By Eric Neel
Page 2

Phil's at the podium explaining himself when the phone rings at my house.

"How do you feel about this? I mean as a fan?" my friend asks.

"I feel good," I say. "I mean, I feel bad about the beads and the crewneck-and-sport-coat combo, of course, but I feel good about the move. Real good. James-Brown-and-horns good."

First, I'm not hung up on the "Why L.A. again?" question. To me, it's obvious this is a whole new thing. The first time there was Shaq, and an expectation of titles just a tweak or two away. This time there's just Kobe, some odd-fitting pieces, and a long shot hope of getting back to the playoffs in the first year or two. Now we get to see Phil do (or try to do) the one thing we've never seen him do: Build something, raise something up from the depths.

Kobe Bryant, Phil Jackson
With the Kobe the sole focus of the Lakers' offense, maybe he and Phil will trust each other more this time around.

More than the 10th title, more than the mountain of money, I think he's come back for the challenge, for the chance to say, "Y'all didn't think I could do this, now did you?" (What do you think he meant when he said this was "a story about reconciliation and redemption"?) He's coming back with an edge; less Zen Master, more Man on Fire.

I love this. It makes him more inclined to experiment – he was talking yesterday about full-court presses and the running game, about being "mobile" and "flexible," about "messing around" with things until they find what works – and less inclined to come off like he's already figured things out.

You can make the case that the Lakers of 2000-02, even with the inimitable Daddy on the block, were the Bulls, version 2.0. But the Lakers of 2005-06 are going to be something altogether different.

Second, I'm not worried about when the next Kobe vs. Phil throwdown is coming, because my guess is, it's not. What's Kobe wanted all along? To be the focus, to get Phil's love and attention, to have the Master thinking through, and of, him. Now he gets all that. He is both the grasshopper and The Man.

My hunch is this is going to mean the world to Kobe. He's going to feel needed and trusted, and he's going to respond to that. People are talking about how he'll feel chastened after a year of losing, how he's been beaten down into a position where he'll finally listen to Phil. I don't think that's it. I think he's going to sense that for the first time he and Phil are on something close to level ground. If they bond now, I think it's going to be an us-against-the-world thing with them, two guys leaning on each other, two guys with something to prove.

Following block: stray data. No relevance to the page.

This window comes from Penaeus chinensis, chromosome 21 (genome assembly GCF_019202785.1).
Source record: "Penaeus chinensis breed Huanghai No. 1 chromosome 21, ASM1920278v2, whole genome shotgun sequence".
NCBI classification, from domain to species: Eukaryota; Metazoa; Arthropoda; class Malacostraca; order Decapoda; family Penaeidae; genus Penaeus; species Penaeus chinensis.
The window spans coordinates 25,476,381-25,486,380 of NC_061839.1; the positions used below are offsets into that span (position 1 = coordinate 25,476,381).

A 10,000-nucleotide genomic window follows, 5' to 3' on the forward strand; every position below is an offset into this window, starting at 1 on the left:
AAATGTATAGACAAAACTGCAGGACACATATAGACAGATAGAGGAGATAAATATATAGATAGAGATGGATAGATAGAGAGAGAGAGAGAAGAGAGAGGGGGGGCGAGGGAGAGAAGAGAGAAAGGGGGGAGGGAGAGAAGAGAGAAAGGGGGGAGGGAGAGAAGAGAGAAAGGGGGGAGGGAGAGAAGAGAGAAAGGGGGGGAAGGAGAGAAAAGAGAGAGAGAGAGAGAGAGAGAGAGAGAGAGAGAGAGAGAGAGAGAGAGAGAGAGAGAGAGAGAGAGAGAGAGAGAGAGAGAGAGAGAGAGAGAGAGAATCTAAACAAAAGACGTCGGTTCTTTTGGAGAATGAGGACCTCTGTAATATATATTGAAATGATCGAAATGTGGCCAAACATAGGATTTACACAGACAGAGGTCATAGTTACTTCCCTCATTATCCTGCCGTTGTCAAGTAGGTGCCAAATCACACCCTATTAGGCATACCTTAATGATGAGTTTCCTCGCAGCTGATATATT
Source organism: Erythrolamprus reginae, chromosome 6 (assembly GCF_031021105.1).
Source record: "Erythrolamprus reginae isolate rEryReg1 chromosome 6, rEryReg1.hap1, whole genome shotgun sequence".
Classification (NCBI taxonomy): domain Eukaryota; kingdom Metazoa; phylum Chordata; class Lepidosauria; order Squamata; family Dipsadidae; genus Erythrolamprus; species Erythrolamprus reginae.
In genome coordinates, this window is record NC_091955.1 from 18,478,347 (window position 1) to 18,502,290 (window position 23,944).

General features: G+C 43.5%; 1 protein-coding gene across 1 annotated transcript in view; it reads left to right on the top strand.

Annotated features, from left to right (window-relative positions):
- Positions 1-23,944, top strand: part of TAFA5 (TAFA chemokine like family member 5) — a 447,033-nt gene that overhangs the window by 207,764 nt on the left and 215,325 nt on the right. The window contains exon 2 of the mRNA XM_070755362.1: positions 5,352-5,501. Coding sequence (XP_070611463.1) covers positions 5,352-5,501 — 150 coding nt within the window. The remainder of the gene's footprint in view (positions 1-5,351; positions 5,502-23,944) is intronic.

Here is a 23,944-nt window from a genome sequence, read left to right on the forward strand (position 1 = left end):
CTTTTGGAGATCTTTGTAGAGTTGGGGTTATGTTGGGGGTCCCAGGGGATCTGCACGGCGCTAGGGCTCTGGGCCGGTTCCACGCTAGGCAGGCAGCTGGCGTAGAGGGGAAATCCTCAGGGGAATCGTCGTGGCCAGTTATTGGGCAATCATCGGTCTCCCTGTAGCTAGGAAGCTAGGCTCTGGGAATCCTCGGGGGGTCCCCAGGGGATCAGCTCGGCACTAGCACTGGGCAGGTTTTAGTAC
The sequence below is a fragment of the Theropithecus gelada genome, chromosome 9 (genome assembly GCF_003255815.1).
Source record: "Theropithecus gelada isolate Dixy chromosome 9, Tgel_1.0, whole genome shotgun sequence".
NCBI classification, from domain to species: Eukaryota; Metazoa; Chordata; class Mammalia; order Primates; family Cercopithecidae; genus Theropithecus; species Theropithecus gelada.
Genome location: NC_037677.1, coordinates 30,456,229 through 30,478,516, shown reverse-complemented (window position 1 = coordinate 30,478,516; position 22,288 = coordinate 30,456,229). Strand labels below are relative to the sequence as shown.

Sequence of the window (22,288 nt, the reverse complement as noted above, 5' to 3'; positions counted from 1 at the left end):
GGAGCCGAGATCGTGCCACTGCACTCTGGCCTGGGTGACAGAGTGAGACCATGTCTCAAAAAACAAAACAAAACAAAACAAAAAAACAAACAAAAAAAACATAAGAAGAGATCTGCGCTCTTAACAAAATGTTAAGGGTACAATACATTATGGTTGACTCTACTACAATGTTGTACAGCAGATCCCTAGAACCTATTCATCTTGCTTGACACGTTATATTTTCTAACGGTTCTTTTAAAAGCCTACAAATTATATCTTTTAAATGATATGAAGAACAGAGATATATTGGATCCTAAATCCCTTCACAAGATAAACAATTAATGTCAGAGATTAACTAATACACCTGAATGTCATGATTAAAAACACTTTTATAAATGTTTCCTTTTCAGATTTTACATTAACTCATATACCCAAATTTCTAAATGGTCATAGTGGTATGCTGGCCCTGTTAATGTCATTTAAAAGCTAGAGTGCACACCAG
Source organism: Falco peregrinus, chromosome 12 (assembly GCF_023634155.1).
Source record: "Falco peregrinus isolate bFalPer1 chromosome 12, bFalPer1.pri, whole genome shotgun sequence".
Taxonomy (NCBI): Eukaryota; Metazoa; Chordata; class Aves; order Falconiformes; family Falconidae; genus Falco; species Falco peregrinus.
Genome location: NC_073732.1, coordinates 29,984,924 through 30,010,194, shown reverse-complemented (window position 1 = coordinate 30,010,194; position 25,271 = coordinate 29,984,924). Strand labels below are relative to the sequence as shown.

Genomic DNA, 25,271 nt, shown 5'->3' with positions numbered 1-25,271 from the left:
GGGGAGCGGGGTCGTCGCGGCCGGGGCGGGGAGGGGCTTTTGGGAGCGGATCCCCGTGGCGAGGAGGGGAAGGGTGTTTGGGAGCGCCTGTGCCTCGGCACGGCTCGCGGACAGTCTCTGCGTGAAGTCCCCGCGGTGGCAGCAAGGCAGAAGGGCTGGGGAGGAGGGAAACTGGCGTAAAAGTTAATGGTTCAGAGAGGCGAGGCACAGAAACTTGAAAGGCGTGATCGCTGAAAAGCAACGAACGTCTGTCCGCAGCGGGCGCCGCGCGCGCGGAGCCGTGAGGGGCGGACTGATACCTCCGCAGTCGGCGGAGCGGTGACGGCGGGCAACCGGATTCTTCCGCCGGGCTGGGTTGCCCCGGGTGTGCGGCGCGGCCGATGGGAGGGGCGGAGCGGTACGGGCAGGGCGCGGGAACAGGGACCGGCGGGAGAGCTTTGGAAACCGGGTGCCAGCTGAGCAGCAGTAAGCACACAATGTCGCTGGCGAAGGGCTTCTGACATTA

The Lakers' drama these last few years came in large part from a kind of casual confidence about how good they were, about what they were expected to do. They've got none of that now. There's no fat on the bone, no expectation of dominance or even great success. They're in guerilla mode now, improvising on the run, scraping for every inch of territory they can get. There isn't going to be time or energy to mess with psychology and ego like before.

Third, Lamar Odom gets better with this, because he gets some true point-forward opportunities and some show-me-what-you-got defensive challenges.

Fourth, the man coaches defense, the glaring absence of which was the real reason for the Lakers' demise this season. People are always talking about the offense and the triangle and such, but the '96 Bulls and 2000 Lakers (according to stats analysis guru Dean Oliver) were the 10th- and 11th-best defensive clubs all time. The 2004-05 Lakers on the other hand, were 29th in the league in points given up per 100 possessions, just barely better than the Hawks.

Fifth, I'm guessing Phil tells Caron Butler how good he can be and Caron believes him, he convinces Chris Mihm he could be better than Luc Longley, which is actually better than you might think, and he lets Brian Cook know, in no uncertain terms, that while the jump shooting is nice and all, he'd best get his big ol' backside down on the block and rebound a ball or three but quick.

Sixth, this means more high-quality smackdowns of the Kings.

And seventh?

Well, Jeannie's happy, which means Phil's happy, which means I'm happy.


Eric Neel still plays hoops in his 1987 Lakers championship T-shirt.


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